Care for Brighter Futures: Iris' Story, Part 1
As soon as Iris gets off the bus and, together with her mother, moves through the crowds of people at a bus station in Managua, Nicaragua, she hides.
Walking behind her mother, she holds one hand on her mother’s shoulder and the other covers her mouth. Her eyes are locked on her mother’s back, as if she doesn’t want to meet the eyes of any of the strangers staring at her.
Iris is 11 years old and was born with a cleft lip and cleft palate.
In a certain way, she’s lucky. Her mother loves her no matter what. She thinks she is beautiful – the best thing that happened to her. So many other children born with cleft conditions experience the opposite; their mothers and fathers feel shame and fear instead of happiness and love when they see their children for the first time. Iris has felt love from the very beginning.
But what Iris shares with nearly every child affected by cleft is the feeling of being different, not fitting in and not feeling equal to her peers. Though Iris goes to school with her friends, she always hides her face whenever she is among strangers. She’s used to living life in the shadows of her friends and family.
Iris and her mother, Sandra, have taken the bus for five hours from their hometown of Matagalpa to the capital city of Managua, where an Operation Smile cleft care centre is located. They’re coming so Iris can finally receive surgery after so many years without treatment.
Sandra has tried before to have her daughter treated at a regional hospital. The first time, Iris got sick. The next time, they just couldn’t afford the trip.
“My husband works in the fields as a farmer for anyone who can offer him some work. I am a housewife,” Sandra explains. “We are a poor.”
But this time they were fortunate. A woman who happened to see Iris decided to help the family by giving them information about Operation Smile and money for the bus trip.
Now, they’ve arrived at the Operation Smile care centre in Managua – eager, full of expectations but also nervous.
“What makes me very proud about this centre is that we not only offer surgery to fix a cleft lip and cleft palate, but that we see the patient not as a surgical case, but as a family member,” says Indiana Siu, Operation Smile Nicaragua’s executive director. “They come here normally as babies and stay under our care until they are 16 or 17 when they are fully treated. It is not enough to just give them surgery, but to also help them integrate in to society so they can talk and communicate with other people.”
Operation Smile has a 25-year history in Nicaragua. With the support of the Nicaraguan government, it all started in 1993 with brigades – “brigades” – of international medical volunteers coming in to perform surgeries at state-owned hospitals.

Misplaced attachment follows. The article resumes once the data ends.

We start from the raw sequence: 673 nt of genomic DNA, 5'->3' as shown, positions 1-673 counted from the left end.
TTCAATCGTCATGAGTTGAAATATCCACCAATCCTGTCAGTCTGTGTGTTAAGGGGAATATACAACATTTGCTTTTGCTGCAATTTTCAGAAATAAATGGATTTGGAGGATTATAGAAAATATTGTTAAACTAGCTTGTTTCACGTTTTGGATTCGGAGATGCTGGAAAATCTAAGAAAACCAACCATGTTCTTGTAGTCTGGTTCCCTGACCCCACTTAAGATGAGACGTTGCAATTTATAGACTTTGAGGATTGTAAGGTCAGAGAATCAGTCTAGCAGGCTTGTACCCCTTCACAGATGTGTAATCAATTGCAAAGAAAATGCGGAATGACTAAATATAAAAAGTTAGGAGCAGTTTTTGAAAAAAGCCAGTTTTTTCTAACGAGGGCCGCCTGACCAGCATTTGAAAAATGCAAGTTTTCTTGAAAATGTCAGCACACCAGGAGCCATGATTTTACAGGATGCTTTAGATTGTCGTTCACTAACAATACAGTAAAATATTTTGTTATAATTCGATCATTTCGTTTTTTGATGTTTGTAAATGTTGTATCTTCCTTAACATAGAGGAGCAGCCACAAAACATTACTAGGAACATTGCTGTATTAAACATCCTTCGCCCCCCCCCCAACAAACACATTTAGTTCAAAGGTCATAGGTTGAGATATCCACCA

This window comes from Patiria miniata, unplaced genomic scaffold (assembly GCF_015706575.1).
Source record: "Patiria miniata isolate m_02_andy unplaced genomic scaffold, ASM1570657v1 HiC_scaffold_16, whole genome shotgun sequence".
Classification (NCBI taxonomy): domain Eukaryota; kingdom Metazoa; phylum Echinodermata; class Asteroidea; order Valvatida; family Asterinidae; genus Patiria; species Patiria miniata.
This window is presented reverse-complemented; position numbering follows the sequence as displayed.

“At that time, we had no idea of the need. There were no mobile phones; announcements were made through radio,” says Eliza Maria McGregor Montealegre, Operation Smile Nicaragua’s co-founder and vice president of its board. “Soon, we discovered this was just the beginning of trying to solve a huge problem. Many other organisations came from abroad, but they all left after a while and we stayed.”
Indiana adds: “We have grown exceptionally in all aspects. When I started in 2010, we did 100 to 200 surgical procedures per year. Now, we are up to 500 per year. We have almost 14,000 visitors per year (at the care centre). And by cooperating with the Ministry of Health, we can reach out to the population of the whole country and offer them safe surgery.”
Psychologist Dr. Maria José Chevéz, right, consults with Iris and her mother, Sandra, at the Operation Smile Nicaragua care centre in Managua. Photo: Jörgen Hildebrandt.
In 2016, Operation Smile Nicaragua opened its new care centre in Managua. Named after the founding MacGregor family, it has brightly-coloured walls, big windows and a welcoming atmosphere. A playground in a small outdoor square is full of children waiting for their appointments with the medical specialists. Here, Operation Smile offers consultations with anaesthetists, paediatricians, orthodontists, speech therapists, psychologists and nutritionists. Surgeries are performed at Hospital Alemán Nicaragüense, a state-owned hospital nearby.
Now, it’s Iris’ turn to meet psychologist Dr. Maria José Chevéz.
She shows Iris drawings of a child who’s about to have surgery – how the anaesthesia mask is placed over the face. Then, Maria brings out a real mask and Iris tries it on for herself. She breathes as instructed.
“I try to explain to Iris and her mother what the steps are during the process. She feels nervous – it is her first time to be so far away from home for so long,” Maria says. “Many parents have questions, specifically about the anaesthesia, if there are side effects. There are so many myths that it might have effects long term, so we try to explain and answer all the questions.
“If the mother feels calm during the process, the patient is very likely to feel calm as well,” she adds.
Iris and her mother spend nearly the whole day at the centre and consult with all the necessary specialists. Tomorrow is her big day – Iris will finally receive the surgery that she’s always deserved.
And here, with all the other children affected by cleft playing around her, she no longer hides her face. Hopefully, surgery will help her come out of the shadows wherever she goes.